I’ve taken a look at three Fish Tug-Style boats on the Great Lakes and have spoken with the fishermen in depth about their jobs. I also observed demonstrations and helped with the work. As a result, I recommend these general assistive technology ideas. This would work for fishermen suffering from arthritis, or other medical conditions disabling their useful nature in a certain tasks, such as back strength, and arm/hand grip strength.
I can’t make recommendations for a specific fisherman or boat without consulting professional marine mechanics. I’m working on providing general solutions that could help the men on these fishing boats who have medical problems. These ideas should give the fishermen to inspire their thoughts to help produce new ideas that should improve labor on the boat.
The main areas I’m referencing are grabbing things, such as ropes, crates, and hooks with the disability of carpel tunnel or weakened hand grip, walking in and out of, and climbing up and down the boats and delivery trucks, bending and lifting heavy objects such as crates or anchors, and sliding doors open and shut.
A simple but overlooked item is keeping door tracks well-greased and free from debris, this will allow them to open easily. A powered winch could be used to slide them to, but it’s not needed if they’ll open easily on their own. Pictures and descriptions of Velcro grip gloves, wrist hooks, and right-angle handles are enclosed, to address grip strength issues.
Workers should rest when they feel the need to slim down the risks of secondary injuries. However, resting doesn’t have to mean a complete stop of work. Instead, trade jobs around every hour to rest certain muscles while using other rested ones, and work on other things. If fishermen can adjust their equipment to ensure safety, they can reduce the risk of serious injuries while on the job.
Tips for walking and climbing around the boat:
If possible, operate the boat with three workers on board so the captain can remain in the pilot house as much as possible.
If only two workers are operating the boat due to cost and shortage of employees, it’s critical to have hydraulic steering, autosteer, hydraulic gear shifting, and throttle controls that can be operated from the floor of the boat, while setting and pulling nets to decrease the necessity of the captain having to climb out of the pilot house.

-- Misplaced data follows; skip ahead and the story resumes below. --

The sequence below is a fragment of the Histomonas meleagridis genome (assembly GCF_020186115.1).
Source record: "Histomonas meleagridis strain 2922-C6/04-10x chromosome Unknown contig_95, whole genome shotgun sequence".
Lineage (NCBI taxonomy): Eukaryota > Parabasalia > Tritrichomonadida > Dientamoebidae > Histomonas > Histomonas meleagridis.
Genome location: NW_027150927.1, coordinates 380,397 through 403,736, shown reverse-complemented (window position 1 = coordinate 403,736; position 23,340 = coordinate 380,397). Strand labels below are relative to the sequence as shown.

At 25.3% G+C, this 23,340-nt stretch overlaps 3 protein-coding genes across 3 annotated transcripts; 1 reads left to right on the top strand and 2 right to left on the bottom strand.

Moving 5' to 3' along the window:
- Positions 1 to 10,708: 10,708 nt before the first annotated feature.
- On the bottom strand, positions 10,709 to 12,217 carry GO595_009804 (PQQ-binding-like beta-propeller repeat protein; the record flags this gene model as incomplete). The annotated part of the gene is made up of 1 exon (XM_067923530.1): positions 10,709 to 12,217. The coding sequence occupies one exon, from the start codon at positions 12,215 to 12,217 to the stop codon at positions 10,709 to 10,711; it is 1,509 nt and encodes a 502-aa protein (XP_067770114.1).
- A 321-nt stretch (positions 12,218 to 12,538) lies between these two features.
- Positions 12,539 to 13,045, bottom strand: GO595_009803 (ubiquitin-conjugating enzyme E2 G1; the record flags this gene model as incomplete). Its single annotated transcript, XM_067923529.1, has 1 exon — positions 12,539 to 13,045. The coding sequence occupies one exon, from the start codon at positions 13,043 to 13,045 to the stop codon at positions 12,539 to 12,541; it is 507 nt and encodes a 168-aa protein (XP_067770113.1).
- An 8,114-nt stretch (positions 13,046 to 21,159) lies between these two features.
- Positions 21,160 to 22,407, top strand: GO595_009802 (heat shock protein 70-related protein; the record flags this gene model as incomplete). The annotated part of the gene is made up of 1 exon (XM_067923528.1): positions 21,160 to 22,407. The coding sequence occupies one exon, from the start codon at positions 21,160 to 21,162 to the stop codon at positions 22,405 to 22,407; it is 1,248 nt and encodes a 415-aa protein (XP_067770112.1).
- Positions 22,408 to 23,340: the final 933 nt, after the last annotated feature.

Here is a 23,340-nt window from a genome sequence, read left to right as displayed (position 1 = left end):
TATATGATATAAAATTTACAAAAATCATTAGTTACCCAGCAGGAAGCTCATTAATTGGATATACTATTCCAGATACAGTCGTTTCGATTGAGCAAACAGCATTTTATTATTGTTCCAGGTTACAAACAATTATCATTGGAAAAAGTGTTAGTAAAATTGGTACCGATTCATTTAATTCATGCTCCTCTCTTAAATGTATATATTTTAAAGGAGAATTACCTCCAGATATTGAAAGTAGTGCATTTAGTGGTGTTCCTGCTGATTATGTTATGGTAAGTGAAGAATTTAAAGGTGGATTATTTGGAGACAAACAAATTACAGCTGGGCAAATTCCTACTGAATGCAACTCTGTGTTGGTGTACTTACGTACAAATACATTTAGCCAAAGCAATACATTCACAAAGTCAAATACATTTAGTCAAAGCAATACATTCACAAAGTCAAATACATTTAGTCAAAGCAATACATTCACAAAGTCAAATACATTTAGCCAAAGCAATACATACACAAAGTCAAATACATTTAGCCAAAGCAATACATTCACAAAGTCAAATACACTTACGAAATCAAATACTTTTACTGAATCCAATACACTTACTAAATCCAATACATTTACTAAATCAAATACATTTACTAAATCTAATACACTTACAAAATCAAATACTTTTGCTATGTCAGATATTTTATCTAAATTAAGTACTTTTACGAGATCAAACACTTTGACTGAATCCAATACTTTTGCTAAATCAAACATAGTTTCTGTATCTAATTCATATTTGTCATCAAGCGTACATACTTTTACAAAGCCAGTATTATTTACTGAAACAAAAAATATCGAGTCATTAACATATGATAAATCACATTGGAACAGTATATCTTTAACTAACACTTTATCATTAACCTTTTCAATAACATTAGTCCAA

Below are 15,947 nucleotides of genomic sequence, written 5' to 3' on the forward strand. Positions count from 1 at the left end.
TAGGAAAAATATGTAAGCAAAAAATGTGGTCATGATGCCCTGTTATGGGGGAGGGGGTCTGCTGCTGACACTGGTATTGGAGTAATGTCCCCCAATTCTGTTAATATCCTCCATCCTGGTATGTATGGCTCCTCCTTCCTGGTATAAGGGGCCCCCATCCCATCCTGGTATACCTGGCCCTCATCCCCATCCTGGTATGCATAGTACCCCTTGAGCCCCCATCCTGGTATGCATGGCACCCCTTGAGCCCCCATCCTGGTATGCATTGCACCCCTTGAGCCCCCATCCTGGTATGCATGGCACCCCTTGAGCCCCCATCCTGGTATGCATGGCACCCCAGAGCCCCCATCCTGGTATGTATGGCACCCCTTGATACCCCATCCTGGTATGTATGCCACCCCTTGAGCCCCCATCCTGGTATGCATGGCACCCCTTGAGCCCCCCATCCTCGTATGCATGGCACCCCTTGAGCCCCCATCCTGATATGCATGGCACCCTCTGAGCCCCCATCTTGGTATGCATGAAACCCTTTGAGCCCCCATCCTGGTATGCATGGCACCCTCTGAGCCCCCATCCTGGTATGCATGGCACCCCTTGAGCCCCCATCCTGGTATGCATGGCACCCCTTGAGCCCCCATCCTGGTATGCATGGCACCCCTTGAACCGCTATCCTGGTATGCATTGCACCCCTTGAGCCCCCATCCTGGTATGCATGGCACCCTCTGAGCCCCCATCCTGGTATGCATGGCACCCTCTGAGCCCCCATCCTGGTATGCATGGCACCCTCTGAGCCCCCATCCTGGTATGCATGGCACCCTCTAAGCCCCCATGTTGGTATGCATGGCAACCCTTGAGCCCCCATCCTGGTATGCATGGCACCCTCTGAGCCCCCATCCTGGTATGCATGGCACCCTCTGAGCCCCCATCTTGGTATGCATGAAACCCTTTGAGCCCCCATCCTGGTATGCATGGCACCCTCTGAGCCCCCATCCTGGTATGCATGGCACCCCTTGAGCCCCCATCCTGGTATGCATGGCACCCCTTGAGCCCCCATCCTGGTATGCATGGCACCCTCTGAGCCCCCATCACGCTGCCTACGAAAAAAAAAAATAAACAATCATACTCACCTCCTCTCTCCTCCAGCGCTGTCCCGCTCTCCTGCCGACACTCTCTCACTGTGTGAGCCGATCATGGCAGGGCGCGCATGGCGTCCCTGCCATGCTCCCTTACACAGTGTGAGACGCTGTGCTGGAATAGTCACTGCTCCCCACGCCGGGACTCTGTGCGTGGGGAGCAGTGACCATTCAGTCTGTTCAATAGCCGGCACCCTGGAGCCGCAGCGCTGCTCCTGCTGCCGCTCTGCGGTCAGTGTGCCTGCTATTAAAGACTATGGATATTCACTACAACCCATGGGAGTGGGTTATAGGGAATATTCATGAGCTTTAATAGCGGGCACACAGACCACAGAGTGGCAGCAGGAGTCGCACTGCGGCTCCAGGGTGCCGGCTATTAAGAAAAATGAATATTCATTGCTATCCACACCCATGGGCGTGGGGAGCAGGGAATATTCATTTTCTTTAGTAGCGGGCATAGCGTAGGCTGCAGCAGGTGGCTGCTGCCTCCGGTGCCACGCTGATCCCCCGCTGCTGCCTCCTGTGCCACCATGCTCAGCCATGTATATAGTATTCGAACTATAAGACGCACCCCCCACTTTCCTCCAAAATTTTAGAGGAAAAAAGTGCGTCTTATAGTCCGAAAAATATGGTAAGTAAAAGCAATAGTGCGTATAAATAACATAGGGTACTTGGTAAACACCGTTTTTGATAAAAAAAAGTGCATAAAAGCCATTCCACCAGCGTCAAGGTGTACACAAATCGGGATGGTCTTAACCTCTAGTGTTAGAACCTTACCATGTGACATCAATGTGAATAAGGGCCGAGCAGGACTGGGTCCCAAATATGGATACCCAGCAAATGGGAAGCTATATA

Weld a folding grab bar beside the cargo door to open more hand holds when climbing out of the vessel. This will offer stability for the men stepping from the dock to the moving boat and back again.
The grab bar, (1×1” 12-gauge square tubing) is hinged to the boat so it can swing up and down away from the boat and towards the dock. A flat plate (5x5x1/4” plate) is hinged to the side of the grab bar so when the grab bar is raised, the flat plate swings down and holds the grab bar in the ‘ready to use’ position. To lower the grab bar after boarding the boat, the worker simply knocks the plate to the side away from the door and the bar falls down easily. When
A cordless power winch could be moved easily around the boat, as well as lift crates and anchors without being in the way.
A cordless drill can be used on a two-wheel dolly with a lift platform. The powered lift
A powered lift table could be set up under the fish cleaning table to lower the table and load it with fish. If it were on wheels, it could be turned to extend the table out the door off to the side of the boat beside the net puller. Crates of fish could be easily slid out.
A pickup truck tailgate lift can be attached to a pickup truck’s 2-inch receiving hitch, and winch driven by a 12-volt DC motor powered by the vehicle’s electrical system. The Tailgate Hitch Lift van hoists crates weighing as much as 700-lbs from ground level to the truck-bed level in a matter of seconds!
A 12V electric truck-mounted crane could easily lift crates of fish from the dock, swing around a full 180 degrees, and set the crate on the truck. It could be built with a 12-volt linear actuator and winch system, and simply operate from the vehicle battery. When workers arrive at the dock after a long day’s work, the boat crane will lift 80-lb boxes of fish out of the boat. As the fish are picked up from the nets, they are packed into 80-lb boxes with ice.
The full boxes are then stacked up in the back of the boat, and then placed on the dock. A crane will then lift the boxes, then swing around and lower the boxes to the truck bed.
Grip support and assists:
Grip-assist gloves or cuffs help workers with weakened or impaired grip strength to hold their tools securely. They use Velcro to hold the hand in a fist without straining the worker’s muscles. Knives, hammers, wrenches, and other frequently used hand tools have small-diameter handles, that can be even more difficult to hold securely, let alone the difficulty of large diameter tools. This grip assist glove is designed for workers who have limited use of their hands or fingers, due to carpel tunnel syndrome, arthritis, or a crippling accident or injury.
Wrapping pipe foam insulation around small handles will also improve grip-ability for those with arthritis in the hands or wrists, along with keeping the wrist in a straight position.
A Weight-lifting Hook Grip consists of a 2 or 3-inch, cushioned Velcro wrist strap that’s attached to a padded, 2-inch-wide metal hook, over which the worker cups his hands. The hook is what holds the object, (e.g., a bucket, fish crates, anything with a handle), which reduces the amount of grip strength needed to lift the object.
Check in next month as we follow up with more tips!